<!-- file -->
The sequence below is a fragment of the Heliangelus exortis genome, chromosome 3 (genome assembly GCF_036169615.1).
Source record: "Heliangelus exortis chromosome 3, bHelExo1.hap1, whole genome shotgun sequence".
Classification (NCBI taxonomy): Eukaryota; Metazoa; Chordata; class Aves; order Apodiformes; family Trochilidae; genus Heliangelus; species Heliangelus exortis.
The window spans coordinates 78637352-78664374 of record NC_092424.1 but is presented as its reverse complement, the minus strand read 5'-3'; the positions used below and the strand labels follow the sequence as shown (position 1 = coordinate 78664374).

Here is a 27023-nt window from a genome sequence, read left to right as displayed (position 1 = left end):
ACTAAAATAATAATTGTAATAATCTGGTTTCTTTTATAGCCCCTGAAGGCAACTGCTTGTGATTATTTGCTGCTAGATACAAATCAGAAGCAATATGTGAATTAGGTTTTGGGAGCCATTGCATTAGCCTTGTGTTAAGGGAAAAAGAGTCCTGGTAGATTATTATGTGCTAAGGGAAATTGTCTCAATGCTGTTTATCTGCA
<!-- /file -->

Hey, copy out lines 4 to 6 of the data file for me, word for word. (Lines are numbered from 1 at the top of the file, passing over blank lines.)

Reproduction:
The window spans coordinates 78637352-78664374 of record NC_092424.1 but is presented as its reverse complement, the minus strand read 5'-3'; the positions used below and the strand labels follow the sequence as shown (position 1 = coordinate 78664374).

Here is a 27023-nt window from a genome sequence, read left to right as displayed (position 1 = left end):
ACTAAAATAATAATTGTAATAATCTGGTTTCTTTTATAGCCCCTGAAGGCAACTGCTTGTGATTATTTGCTGCTAGATACAAATCAGAAGCAATATGTGAATTAGGTTTTGGGAGCCATTGCATTAGCCTTGTGTTAAGGGAAAAAGAGTCCTGGTAGATTATTATGTGCTAAGGGAAATTGTCTCAATGCTGTTTATCTGCA